What, If Your Pension Destroys Your Home? Right to the City Struggles Against the Pension Fund of the City of Basel

Monday, 16 July 2018: 15:50
Oral Presentation
Jonas AEBI, Department of Cultural Anthropology, University of Basel, Switzerland
Malte FLACHMEYER, University of Basel, Switzerland
We depart from a case study in Basel where the Pension Fund of the City decided to renovate a tenancy house in a gentrifying neighborhood and therefore tried to displace the inhabitants, mainly elderly people living up to 40 years in their flats. As some of the inhabitants were former state employees, their own savings, invested in real estate markets, suddenly threatened their own home. In consequence, the tenants protested, a solidarity movement grew.

The case shows the conflicting goals between the increasingly financialized logic of investments of pension funds and the increasingly threatened rights of decent housing for elderly. More generally it demonstrates an absurdity of financial market capitalism: With their systemic “financial inclusion” parts of the middle class are prone to become rent seekers and victims of rent seeking at the same time. In our case, the pensioners are shareholders of the pension fund and tenants of its “asset”.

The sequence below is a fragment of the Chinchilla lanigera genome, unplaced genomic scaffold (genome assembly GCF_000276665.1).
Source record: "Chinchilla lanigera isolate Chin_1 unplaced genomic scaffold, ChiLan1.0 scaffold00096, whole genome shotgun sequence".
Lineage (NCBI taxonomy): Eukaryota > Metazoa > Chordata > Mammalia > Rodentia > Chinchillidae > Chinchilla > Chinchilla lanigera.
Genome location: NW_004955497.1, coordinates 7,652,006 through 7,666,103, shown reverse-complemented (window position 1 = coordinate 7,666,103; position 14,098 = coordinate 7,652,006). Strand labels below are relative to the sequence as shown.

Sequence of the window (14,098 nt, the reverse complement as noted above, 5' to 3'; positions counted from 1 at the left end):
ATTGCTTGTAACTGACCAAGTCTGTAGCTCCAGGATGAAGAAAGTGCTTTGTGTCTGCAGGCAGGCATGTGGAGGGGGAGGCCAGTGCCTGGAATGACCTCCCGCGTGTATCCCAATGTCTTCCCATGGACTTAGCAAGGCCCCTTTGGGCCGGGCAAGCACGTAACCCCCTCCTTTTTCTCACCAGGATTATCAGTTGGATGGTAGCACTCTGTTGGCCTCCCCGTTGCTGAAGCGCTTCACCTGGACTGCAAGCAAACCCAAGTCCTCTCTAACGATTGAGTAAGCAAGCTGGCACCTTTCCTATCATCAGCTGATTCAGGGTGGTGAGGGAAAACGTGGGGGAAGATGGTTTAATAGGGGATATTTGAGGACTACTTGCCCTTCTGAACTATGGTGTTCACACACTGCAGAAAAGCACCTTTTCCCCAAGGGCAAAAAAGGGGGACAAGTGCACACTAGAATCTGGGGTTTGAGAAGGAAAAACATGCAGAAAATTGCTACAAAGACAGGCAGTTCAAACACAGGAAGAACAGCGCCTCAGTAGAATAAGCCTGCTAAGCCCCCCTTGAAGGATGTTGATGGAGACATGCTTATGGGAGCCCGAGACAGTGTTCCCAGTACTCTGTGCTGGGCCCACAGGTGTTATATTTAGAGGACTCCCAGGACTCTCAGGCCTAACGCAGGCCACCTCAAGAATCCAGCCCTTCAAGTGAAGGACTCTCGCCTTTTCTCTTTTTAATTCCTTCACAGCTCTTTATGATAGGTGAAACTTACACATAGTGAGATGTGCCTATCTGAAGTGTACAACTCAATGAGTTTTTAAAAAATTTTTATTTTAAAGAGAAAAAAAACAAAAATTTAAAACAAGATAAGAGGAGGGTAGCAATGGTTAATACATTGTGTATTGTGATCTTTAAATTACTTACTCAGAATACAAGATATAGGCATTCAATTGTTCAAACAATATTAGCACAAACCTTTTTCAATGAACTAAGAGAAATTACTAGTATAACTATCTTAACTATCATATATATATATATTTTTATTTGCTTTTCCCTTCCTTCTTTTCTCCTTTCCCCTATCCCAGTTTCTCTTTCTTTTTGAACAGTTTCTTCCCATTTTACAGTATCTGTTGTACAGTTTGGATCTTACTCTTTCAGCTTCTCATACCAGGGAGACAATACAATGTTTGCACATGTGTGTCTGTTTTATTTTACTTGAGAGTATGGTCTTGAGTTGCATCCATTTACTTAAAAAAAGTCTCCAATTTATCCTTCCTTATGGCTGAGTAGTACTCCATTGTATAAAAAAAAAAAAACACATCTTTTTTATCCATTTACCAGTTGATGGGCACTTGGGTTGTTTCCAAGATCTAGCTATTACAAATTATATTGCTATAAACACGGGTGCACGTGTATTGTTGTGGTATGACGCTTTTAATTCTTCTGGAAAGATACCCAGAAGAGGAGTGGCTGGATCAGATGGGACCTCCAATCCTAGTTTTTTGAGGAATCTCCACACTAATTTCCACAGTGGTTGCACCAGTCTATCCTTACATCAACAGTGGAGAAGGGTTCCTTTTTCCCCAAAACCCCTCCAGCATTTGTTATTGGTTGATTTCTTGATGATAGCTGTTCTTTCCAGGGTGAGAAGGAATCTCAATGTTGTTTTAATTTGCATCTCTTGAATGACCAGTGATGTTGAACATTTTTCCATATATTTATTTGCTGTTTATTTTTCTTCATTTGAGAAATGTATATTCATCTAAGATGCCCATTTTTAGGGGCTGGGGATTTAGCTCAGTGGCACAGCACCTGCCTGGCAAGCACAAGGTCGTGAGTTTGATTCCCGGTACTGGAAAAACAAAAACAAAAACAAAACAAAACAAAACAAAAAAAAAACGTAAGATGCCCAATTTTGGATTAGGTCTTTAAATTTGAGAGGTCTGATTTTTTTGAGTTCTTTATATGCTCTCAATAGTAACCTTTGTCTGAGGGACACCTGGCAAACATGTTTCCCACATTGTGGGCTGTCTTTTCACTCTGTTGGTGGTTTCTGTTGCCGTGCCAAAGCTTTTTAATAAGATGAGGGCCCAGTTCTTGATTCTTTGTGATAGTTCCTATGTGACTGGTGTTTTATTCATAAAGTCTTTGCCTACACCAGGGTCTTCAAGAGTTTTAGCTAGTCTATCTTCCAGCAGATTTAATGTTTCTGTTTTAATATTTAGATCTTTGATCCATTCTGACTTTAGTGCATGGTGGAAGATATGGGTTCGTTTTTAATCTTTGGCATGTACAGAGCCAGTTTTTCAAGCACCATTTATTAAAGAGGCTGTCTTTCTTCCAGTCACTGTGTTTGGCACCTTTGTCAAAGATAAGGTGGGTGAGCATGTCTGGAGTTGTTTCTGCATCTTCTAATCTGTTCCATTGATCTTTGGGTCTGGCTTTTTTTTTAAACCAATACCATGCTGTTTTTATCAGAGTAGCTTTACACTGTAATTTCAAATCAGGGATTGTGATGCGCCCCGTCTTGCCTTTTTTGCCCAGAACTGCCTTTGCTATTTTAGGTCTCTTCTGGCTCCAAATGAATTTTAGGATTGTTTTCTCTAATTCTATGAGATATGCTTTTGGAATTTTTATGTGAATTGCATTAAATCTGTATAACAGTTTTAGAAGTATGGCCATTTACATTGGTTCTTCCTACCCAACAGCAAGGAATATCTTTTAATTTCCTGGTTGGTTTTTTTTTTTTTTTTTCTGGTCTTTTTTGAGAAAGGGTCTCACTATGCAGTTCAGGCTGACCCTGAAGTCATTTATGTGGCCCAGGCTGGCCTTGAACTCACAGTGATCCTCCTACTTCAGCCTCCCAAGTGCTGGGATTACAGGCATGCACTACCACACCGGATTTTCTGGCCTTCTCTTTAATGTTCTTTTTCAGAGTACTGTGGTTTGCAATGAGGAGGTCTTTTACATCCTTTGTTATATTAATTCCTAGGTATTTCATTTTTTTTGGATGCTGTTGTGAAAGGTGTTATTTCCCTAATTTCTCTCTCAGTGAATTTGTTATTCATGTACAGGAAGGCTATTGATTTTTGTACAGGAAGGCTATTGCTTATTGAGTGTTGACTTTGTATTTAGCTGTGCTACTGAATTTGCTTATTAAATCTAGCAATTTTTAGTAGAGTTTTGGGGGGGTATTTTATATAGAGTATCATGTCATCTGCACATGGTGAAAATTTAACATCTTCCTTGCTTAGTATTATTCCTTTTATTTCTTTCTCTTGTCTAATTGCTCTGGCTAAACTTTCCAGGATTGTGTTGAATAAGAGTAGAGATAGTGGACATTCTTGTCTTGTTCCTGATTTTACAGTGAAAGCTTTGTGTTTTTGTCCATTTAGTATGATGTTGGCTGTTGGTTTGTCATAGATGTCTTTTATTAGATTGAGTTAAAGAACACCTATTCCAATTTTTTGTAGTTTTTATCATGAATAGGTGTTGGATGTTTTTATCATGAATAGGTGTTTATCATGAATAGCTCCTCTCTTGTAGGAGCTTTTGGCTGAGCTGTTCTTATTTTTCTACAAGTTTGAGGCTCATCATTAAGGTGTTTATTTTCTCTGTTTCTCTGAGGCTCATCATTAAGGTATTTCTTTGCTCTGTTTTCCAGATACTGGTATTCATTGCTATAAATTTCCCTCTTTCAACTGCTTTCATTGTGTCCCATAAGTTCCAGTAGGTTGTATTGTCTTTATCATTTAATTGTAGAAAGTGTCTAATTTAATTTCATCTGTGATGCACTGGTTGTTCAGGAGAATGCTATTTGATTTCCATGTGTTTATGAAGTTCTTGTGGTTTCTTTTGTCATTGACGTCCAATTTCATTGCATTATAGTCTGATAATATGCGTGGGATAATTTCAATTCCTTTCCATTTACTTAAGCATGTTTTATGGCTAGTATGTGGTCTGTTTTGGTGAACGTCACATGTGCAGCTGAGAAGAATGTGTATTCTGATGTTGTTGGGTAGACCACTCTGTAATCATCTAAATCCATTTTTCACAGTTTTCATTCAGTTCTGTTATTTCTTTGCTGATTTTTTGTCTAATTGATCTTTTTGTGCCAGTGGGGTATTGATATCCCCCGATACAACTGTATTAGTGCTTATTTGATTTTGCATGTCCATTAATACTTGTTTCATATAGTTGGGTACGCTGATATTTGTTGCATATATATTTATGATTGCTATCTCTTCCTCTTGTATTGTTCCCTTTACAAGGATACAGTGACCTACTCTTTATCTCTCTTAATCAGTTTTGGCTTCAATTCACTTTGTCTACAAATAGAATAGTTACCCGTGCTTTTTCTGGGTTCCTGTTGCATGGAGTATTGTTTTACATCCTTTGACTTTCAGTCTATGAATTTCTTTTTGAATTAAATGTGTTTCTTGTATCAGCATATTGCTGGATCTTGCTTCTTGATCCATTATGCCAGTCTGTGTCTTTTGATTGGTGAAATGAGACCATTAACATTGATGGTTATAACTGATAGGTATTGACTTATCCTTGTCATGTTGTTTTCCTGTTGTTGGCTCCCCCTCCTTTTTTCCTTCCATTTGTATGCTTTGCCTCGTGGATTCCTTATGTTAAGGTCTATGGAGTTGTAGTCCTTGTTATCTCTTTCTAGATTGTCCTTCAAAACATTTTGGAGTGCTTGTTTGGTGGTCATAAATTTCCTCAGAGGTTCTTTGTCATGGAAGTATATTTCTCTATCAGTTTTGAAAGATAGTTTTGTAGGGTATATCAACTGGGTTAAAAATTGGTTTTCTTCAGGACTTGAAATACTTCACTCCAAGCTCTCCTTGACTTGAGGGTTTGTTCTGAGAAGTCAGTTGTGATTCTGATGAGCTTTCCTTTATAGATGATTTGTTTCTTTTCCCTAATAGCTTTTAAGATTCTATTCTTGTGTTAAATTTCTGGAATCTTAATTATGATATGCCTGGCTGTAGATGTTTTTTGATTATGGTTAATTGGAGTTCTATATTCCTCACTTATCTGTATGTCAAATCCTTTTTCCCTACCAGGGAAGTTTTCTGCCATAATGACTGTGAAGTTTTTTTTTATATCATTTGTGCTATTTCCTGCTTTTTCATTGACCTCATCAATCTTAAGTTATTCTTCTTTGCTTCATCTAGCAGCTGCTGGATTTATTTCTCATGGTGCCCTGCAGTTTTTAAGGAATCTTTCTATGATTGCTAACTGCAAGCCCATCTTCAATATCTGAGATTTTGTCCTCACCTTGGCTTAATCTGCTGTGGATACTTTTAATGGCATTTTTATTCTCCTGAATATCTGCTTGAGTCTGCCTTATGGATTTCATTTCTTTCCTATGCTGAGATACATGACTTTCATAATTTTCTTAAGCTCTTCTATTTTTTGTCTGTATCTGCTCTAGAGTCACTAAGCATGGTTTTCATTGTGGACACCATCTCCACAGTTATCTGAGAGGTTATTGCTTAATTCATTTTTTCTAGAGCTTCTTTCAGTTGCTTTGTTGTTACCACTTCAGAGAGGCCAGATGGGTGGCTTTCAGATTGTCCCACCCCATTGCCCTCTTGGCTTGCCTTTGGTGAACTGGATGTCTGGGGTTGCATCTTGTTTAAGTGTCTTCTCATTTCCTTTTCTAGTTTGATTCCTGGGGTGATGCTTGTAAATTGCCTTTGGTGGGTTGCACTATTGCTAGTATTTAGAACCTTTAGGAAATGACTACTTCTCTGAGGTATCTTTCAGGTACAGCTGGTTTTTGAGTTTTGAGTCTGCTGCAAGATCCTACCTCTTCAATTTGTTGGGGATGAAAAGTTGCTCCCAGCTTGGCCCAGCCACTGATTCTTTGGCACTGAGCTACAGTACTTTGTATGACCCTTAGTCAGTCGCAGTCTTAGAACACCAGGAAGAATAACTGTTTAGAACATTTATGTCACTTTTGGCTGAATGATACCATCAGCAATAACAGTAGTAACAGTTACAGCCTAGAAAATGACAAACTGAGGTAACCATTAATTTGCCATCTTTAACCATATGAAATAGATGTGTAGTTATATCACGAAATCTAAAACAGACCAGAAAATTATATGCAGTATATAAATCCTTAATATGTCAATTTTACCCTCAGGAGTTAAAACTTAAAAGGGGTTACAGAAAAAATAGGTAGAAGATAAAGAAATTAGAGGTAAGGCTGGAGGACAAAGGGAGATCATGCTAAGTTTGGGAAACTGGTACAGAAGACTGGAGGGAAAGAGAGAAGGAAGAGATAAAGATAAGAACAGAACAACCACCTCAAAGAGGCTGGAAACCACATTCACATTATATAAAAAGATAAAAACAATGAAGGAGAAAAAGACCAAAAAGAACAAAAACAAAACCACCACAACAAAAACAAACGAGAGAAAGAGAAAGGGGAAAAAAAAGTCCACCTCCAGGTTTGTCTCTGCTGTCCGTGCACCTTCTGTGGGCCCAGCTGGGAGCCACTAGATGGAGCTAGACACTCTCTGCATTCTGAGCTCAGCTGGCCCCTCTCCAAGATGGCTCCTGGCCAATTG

In our paper we would like to trace the political formation underlying the process of financialization of the housing market and the rental system in Basel and Switzerland and the resulting actors-logics in the management of real estate, of pension funds as well as of the city government.

These interdependent processes of financialization equally influence the logics of housing provision producing a growing antagonism between a financial logic and one based on the right to housing as an existential good.

Our «rights» perspective shows the limits of a struggle for the right to the city based only on the everyday experiences of dwelling. We will argue that it is only possible to oppose the diffusion of the financial logic in housing if tenancy struggles are connected (or rescaled) to the political constitution of the housing market and to the financial «sources» of financialization such as the pension system.